Keep Left—No, Your Other LeftOpinion
There are a lot of things you notice when you visit the U.S. Virgin Islands. I mean besides the iguanas, and the coconuts, and the fact that there’s water all around, and you can’t see Texas from anywhere on the islands, and the weather that ranges from warm and pleasant to warmer and pleasant. Besides all that, as soon as you hop into your rental car and head out to tour the islands, you notice right away that everyone is honking at you, and swerving off the road, and leaning out their car windows and screaming at you.
There’s a good reason for the locals to act this way, and it stems from the fact that you’re an idiot. See, in the USVI, they drive on the wrong side of the road. Not only that, but they expect visitors to also drive on the wrong side of the road, and they get downright testy when you don’t comply with their strange driving habits. Go figure.
Riding in a taxi from the airport to our hotel was, in itself, a death-defying adventure. The taxis are all huge vans, probably because there are usually a lot of tourons trying to get from one place to another on the islands, and the drivers try to pack as many people as possible in their vehicles, and vans hold more people than Yugos. But this causes another problem because of the roads.
The USVI are not islands that gently slope up from the sea in a gradual, calm manner. They jut out of the water like the tops of mountains they are, and the roads all seem to have been built without any heavy equipment, so instead of smoothing and rounding and flattening the right-of-ways, they just put the roads wherever they could manage. Consequently, there’s seldom a patch of road that runs straight and level for more than three or four feet in a row.
So driving on the islands is a constant battle with turns and hills and such, with switchbacks and blind corners and sudden stops for potholes, or goats, or donkeys, which run wild on the islands and often wander onto the roads. The taxi drivers compensate for these hazardous conditions by driving 87 miles per hour and honking cheerfully at one another.
The locals, taxi drivers and civilians alike, communicate with one another via an intricate honking system, which I’m trying hard to decipher—and failing. One driver will honk twice, and another driver will honk back once, etc. Often, especially at intersections with vague directional instructions, it seems as if the cars themselves are having a conversation completely independent of their drivers. And sometimes the honks are intended for pedestrians. And they all understand it.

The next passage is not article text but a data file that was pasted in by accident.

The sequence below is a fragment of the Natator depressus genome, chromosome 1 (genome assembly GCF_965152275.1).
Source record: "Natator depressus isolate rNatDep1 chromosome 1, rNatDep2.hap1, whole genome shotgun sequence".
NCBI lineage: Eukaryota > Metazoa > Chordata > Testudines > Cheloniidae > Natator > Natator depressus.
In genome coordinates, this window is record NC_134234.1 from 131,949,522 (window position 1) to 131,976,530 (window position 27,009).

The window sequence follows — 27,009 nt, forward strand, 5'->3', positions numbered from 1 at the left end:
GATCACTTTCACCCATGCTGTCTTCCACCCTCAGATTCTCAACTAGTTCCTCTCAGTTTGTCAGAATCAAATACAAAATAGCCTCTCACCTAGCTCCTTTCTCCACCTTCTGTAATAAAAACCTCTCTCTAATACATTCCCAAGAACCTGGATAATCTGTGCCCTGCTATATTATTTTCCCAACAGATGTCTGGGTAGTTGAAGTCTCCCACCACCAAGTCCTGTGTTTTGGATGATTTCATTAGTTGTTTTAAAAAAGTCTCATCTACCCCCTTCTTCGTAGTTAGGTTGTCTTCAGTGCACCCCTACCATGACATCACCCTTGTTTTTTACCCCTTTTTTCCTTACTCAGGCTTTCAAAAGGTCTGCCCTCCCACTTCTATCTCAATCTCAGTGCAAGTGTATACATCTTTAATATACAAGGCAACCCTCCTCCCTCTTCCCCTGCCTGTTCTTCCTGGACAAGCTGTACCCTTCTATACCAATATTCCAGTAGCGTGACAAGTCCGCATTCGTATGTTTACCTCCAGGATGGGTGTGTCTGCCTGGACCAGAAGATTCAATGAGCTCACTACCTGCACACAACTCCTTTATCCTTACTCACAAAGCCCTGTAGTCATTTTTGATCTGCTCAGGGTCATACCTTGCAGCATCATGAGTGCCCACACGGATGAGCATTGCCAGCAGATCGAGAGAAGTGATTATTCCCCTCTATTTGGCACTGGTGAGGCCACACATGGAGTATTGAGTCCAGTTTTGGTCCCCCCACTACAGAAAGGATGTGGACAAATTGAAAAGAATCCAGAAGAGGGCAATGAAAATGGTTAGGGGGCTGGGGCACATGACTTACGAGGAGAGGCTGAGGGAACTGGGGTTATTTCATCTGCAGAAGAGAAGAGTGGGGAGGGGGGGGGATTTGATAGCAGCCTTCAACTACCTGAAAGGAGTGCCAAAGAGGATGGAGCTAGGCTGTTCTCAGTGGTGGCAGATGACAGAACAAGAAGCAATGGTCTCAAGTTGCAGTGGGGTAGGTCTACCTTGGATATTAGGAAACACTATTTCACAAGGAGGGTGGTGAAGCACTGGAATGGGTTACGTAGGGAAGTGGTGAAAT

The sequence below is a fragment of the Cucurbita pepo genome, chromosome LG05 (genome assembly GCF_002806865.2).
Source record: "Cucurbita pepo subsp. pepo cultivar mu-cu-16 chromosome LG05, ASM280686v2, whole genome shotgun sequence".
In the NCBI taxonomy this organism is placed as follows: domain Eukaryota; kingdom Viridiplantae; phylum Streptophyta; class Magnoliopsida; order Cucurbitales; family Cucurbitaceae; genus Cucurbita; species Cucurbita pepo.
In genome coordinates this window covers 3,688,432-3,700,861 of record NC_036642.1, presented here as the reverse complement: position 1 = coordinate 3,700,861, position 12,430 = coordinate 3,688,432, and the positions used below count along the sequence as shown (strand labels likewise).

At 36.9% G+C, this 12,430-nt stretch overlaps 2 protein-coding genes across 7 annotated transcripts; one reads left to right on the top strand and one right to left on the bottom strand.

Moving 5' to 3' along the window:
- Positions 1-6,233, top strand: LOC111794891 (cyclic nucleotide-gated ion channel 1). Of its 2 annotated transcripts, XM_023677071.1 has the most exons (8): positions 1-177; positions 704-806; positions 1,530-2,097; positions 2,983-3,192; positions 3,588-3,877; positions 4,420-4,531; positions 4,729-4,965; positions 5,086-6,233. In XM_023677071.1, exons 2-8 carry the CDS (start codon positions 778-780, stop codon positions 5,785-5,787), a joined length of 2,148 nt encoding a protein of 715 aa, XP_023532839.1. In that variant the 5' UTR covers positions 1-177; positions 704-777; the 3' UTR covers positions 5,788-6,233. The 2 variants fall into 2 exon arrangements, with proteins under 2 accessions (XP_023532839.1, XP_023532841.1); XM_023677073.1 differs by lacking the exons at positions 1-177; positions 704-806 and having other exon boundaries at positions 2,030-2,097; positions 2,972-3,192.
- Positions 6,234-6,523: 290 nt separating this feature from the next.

But you can’t get around by walking on the islands, because you’d get lost in no time. Plus, the iguanas would probably eat you. So there are only a few choices when you want to leave your hotel and visit one of the small towns, so you can buy your Jolly Roger caps and T-shirts, which are popular because of the strong influence of the old pirates here. Most of them have traded in their schooners for vans.
One of the ways to get around is the Water Taxi, which is a limited affair. These generally run around in the bay they’re based in, and just haul people from their hotels to the other side of the bay. They’re fun, but they don’t get you very far.
Then you have your regular taxis, the vans, described earlier. The taxi drivers are the only people on the islands in a rush, since they charge by the trip, and they want to get as many trips in as possible. Pretty much anywhere you go on a given island costs ten bucks a head, plus tip. Don’t forget the tip. If you fail to tip your taxi driver, you’re liable to end up walking the running board. They don’t use planks anymore.
The only other option is the rental car. After seeing how people drive on the islands, my wife was slightly reluctant to get into a rental vehicle with me driving, as evidenced by the paint under her fingernails when I finally got her into the Jeep we rented. But we wanted to find some sea turtles to swim with, and our best bet was to rent a Jeep and visit some of the bays on St. John with our rented masks, snorkels, and flippers.
I was slightly apprehensive about driving down here, myself, but since I have quite a bit of experience driving on the wrong side of the road at home, the transition hasn’t been all that difficult. I just stay on the left, reminded periodically by signs that say, ‘Keep Left,’ and the cheerful honking and shouting of the locals. The only times I have any trouble are when I encounter intersections, or stop signs, or donkeys, or other vehicles, or iguanas, or air.
But I don’t have to worry about signs much, since there aren’t many down here. You’re just supposed to know where you’re going, I guess. And we don’t. So we’ve been driving around for a long time now, snorkeling in bays, avoiding donkeys and goats, and trying to find our way back to the Jeep rental place. We’re lost, but we’re making good time.
And I have to admit, if you’re going to get lost, St. John Island is about as good a place as any. I just wish these people would quit honking and yelling. Vacations are supposed to be relaxing . . .
Kendal Hemphill is an outdoor humor columnist and public speaker who may never find his way back from the islands. And he’s OK with that. Write to him at [email protected].
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